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Understanding the historical background to a destination is important and will help you to appreciate your surroundings.
Here is A Short History Of Bratislava…..
The Early Years
From the 1st to the 4th century AD, the region that is modern day Bratislava was under Roman rule.
In the 5th and 6th centuries AD that the Slavs migrated from Eastern Europe to claim Bratislava for themselves.
In the 10th Century AD, the Kingdom of Hungary took over the city. Bratislava became a leading city in Hungarian economics and politics. Unfortunately, this meant that the city was a target, and it was often invaded by the Ottoman Empire throughout the early part of the 16th century.
- Note: At this stage, it wasn’t known as Bratislava. That didn’t come until much, much later. It was originally known by its German name (Pressburg) or Hungarian name (Pozsony). But for ease of reading, we’ll keep calling it Bratislava.
The Capital of An Empire
Things drastically changed in 1536, when Bratislava became the new capital of Hungary.
This meant that the city gained much more attention and was considered an extremely important part of the Austrian Habsburg Monarchy. It was a popular place for coronations for future kings and queens, and became a common residence for many other social elites, such as archbishops.
For the next few centuries Bratislava thrived. Castles, churches, state buildings and the population all drastically increased in numbers.
By the start of the 19th century, momentum began to slow down. There was an increasingly popular Slovak nationalist movement, and a number of anti-Habsburg uprisings. Perhaps because of this, the crown jewels as well as other important royal artefacts of the Habsburg dynasty were moved to Vienna.
Due to the close geographical location of Vienna, which was the home of the Austrian-Hungarian empire, the city of Bratislava still remained an important place for the royal family, and for economics and trade.
Modern History of Bratislava
The conclusion of World War One saw the collapse of the Austro-Hungarian Empire. Bratislava then became a part of the newly formed Czechoslovakia (now Slovakia and Czech Republic). This was despite strong opposition from Germany and Hungary. Many Hungarians fled the region as a result, which meant that many Czechs and Slovaks moved in.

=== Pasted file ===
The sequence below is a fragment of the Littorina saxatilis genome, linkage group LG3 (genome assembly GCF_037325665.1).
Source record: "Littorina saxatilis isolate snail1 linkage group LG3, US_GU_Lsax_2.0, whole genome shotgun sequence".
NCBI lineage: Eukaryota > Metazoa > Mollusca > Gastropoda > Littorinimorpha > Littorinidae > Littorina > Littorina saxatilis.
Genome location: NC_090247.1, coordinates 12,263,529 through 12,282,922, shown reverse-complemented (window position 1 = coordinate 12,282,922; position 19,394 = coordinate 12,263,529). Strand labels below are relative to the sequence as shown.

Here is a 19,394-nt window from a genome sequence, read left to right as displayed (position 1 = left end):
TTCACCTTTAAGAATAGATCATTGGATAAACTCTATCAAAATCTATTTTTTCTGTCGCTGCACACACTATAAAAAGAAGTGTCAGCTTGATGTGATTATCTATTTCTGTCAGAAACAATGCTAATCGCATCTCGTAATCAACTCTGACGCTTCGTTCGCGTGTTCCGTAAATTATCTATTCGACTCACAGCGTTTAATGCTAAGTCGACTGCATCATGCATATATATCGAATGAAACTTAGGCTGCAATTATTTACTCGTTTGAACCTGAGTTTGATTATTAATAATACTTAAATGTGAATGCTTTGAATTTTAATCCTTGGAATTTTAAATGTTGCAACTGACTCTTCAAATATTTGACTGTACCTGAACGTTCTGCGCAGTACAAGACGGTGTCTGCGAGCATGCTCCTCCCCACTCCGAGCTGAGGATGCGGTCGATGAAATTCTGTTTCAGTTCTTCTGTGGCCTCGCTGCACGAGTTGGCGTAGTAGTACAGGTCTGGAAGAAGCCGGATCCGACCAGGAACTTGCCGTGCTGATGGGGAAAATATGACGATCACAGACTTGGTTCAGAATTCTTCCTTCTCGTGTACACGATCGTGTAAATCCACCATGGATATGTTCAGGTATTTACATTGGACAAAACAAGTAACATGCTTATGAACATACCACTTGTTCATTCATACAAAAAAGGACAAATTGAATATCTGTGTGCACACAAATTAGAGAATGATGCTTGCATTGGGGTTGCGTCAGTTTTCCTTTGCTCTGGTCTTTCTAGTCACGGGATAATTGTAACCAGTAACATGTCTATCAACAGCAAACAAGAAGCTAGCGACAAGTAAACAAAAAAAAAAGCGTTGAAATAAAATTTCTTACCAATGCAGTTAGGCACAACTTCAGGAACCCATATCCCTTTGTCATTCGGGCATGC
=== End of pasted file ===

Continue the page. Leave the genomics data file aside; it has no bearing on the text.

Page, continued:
It wasn’t until 1919 that the city formally adopted the name Bratislava. As we mentioned earlier, it had previously been known as Pressburg (its German name) or Pozsony (its Hungarian name).
World War Two was devastating for the city. The city came under Nazi control, and a huge majority of the Slovak and Jewish population were sent to their deaths at Nazi concentration camps.
Bratislava was eventually liberated by Ukrainian Soviet Troops towards the end of the war. Being liberated by the Soviets meant that during the Cold War, the city became part of the communist ruled Czechoslovakia and fell on the eastern side of the Iron Curtain.
Throughout the Cold War, Bratislava was a part of the strong anti communist movements held in Czechoslovakia. The Prague Spring protests in 1968, and subsequent Soviet invasion, led to a mistrust of the Soviets by the Czechoslovakian people. In 1986, Soviet leader Mikhail Gorbachev announced that the Soviets would no longer intervene in Czechoslovakia, and by 1989 the Iron curtain had fallen.
The Capital of Slovakia
In 1993, Czechoslovakia split. Slovakia became a Republic, and Bratislava was named the nation’s capital.
Since this time, the nation has boomed and its floodgates have opened welcoming tourism and much needed foreign investment.